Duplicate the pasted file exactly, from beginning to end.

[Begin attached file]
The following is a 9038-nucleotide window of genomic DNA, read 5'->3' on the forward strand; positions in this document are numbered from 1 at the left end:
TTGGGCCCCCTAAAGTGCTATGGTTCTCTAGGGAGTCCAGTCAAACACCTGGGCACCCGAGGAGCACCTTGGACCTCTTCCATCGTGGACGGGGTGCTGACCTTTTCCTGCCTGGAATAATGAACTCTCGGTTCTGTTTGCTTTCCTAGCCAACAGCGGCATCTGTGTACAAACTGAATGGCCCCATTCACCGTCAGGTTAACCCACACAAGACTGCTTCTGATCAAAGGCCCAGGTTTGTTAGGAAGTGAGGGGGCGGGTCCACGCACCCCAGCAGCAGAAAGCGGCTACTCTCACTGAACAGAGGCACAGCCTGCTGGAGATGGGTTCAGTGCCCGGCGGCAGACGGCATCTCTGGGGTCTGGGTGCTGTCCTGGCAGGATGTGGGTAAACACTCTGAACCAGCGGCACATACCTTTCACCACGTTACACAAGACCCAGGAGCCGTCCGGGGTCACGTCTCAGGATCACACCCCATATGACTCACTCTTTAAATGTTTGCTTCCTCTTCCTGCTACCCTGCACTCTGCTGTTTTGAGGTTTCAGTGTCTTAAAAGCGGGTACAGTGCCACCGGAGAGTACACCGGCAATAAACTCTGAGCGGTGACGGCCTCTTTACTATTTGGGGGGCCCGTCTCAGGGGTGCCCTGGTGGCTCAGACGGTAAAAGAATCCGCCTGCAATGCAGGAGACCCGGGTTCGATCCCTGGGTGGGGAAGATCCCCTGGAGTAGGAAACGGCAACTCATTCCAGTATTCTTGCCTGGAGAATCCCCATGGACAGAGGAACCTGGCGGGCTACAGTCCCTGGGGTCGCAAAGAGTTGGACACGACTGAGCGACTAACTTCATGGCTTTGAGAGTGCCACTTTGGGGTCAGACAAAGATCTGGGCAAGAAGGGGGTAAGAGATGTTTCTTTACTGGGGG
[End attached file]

The following is a 9038-nucleotide window of genomic DNA, read 5'->3' on the forward strand; positions in this document are numbered from 1 at the left end:
TTGGGCCCCCTAAAGTGCTATGGTTCTCTAGGGAGTCCAGTCAAACACCTGGGCACCCGAGGAGCACCTTGGACCTCTTCCATCGTGGACGGGGTGCTGACCTTTTCCTGCCTGGAATAATGAACTCTCGGTTCTGTTTGCTTTCCTAGCCAACAGCGGCATCTGTGTACAAACTGAATGGCCCCATTCACCGTCAGGTTAACCCACACAAGACTGCTTCTGATCAAAGGCCCAGGTTTGTTAGGAAGTGAGGGGGCGGGTCCACGCACCCCAGCAGCAGAAAGCGGCTACTCTCACTGAACAGAGGCACAGCCTGCTGGAGATGGGTTCAGTGCCCGGCGGCAGACGGCATCTCTGGGGTCTGGGTGCTGTCCTGGCAGGATGTGGGTAAACACTCTGAACCAGCGGCACATACCTTTCACCACGTTACACAAGACCCAGGAGCCGTCCGGGGTCACGTCTCAGGATCACACCCCATATGACTCACTCTTTAAATGTTTGCTTCCTCTTCCTGCTACCCTGCACTCTGCTGTTTTGAGGTTTCAGTGTCTTAAAAGCGGGTACAGTGCCACCGGAGAGTACACCGGCAATAAACTCTGAGCGGTGACGGCCTCTTTACTATTTGGGGGGCCCGTCTCAGGGGTGCCCTGGTGGCTCAGACGGTAAAAGAATCCGCCTGCAATGCAGGAGACCCGGGTTCGATCCCTGGGTGGGGAAGATCCCCTGGAGTAGGAAACGGCAACTCATTCCAGTATTCTTGCCTGGAGAATCCCCATGGACAGAGGAACCTGGCGGGCTACAGTCCCTGGGGTCGCAAAGAGTTGGACACGACTGAGCGACTAACTTCATGGCTTTGAGAGTGCCACTTTGGGGTCAGACAAAGATCTGGGCAAGAAGGGGGTAAGAGATGTTTCTTTACTGGGGG